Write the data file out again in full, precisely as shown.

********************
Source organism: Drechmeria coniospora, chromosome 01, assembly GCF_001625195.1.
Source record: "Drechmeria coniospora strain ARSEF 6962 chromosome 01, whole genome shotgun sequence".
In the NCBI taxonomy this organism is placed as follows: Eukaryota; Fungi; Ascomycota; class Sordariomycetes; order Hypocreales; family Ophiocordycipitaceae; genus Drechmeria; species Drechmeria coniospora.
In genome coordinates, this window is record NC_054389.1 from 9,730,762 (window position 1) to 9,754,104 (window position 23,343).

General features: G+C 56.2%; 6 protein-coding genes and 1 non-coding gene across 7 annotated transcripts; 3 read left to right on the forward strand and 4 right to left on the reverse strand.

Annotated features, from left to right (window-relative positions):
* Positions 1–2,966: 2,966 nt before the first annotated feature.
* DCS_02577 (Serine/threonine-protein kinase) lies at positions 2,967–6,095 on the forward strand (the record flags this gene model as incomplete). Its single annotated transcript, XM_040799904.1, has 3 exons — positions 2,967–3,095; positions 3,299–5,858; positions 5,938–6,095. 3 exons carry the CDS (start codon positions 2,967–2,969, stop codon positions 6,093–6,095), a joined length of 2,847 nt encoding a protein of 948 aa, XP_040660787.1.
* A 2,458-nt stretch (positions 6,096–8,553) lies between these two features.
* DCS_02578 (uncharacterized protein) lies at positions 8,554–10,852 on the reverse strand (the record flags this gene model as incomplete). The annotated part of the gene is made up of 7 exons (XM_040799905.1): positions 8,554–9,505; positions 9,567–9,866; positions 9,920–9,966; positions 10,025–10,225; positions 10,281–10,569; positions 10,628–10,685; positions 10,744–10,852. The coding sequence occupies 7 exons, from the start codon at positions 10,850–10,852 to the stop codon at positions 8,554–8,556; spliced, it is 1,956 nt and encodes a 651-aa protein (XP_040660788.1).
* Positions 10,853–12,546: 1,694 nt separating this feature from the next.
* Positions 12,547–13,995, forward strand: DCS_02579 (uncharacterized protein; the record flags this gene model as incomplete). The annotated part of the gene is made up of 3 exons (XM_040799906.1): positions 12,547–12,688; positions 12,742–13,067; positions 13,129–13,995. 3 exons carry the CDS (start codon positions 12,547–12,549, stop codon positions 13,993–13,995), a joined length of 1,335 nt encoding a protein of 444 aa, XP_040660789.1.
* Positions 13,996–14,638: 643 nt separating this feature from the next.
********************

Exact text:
Source organism: Drechmeria coniospora, chromosome 01, assembly GCF_001625195.1.
Source record: "Drechmeria coniospora strain ARSEF 6962 chromosome 01, whole genome shotgun sequence".
In the NCBI taxonomy this organism is placed as follows: Eukaryota; Fungi; Ascomycota; class Sordariomycetes; order Hypocreales; family Ophiocordycipitaceae; genus Drechmeria; species Drechmeria coniospora.
In genome coordinates, this window is record NC_054389.1 from 9,730,762 (window position 1) to 9,754,104 (window position 23,343).

General features: G+C 56.2%; 6 protein-coding genes and 1 non-coding gene across 7 annotated transcripts; 3 read left to right on the forward strand and 4 right to left on the reverse strand.

Annotated features, from left to right (window-relative positions):
* Positions 1–2,966: 2,966 nt before the first annotated feature.
* DCS_02577 (Serine/threonine-protein kinase) lies at positions 2,967–6,095 on the forward strand (the record flags this gene model as incomplete). Its single annotated transcript, XM_040799904.1, has 3 exons — positions 2,967–3,095; positions 3,299–5,858; positions 5,938–6,095. 3 exons carry the CDS (start codon positions 2,967–2,969, stop codon positions 6,093–6,095), a joined length of 2,847 nt encoding a protein of 948 aa, XP_040660787.1.
* A 2,458-nt stretch (positions 6,096–8,553) lies between these two features.
* DCS_02578 (uncharacterized protein) lies at positions 8,554–10,852 on the reverse strand (the record flags this gene model as incomplete). The annotated part of the gene is made up of 7 exons (XM_040799905.1): positions 8,554–9,505; positions 9,567–9,866; positions 9,920–9,966; positions 10,025–10,225; positions 10,281–10,569; positions 10,628–10,685; positions 10,744–10,852. The coding sequence occupies 7 exons, from the start codon at positions 10,850–10,852 to the stop codon at positions 8,554–8,556; spliced, it is 1,956 nt and encodes a 651-aa protein (XP_040660788.1).
* Positions 10,853–12,546: 1,694 nt separating this feature from the next.
* Positions 12,547–13,995, forward strand: DCS_02579 (uncharacterized protein; the record flags this gene model as incomplete). The annotated part of the gene is made up of 3 exons (XM_040799906.1): positions 12,547–12,688; positions 12,742–13,067; positions 13,129–13,995. 3 exons carry the CDS (start codon positions 12,547–12,549, stop codon positions 13,993–13,995), a joined length of 1,335 nt encoding a protein of 444 aa, XP_040660789.1.
* Positions 13,996–14,638: 643 nt separating this feature from the next.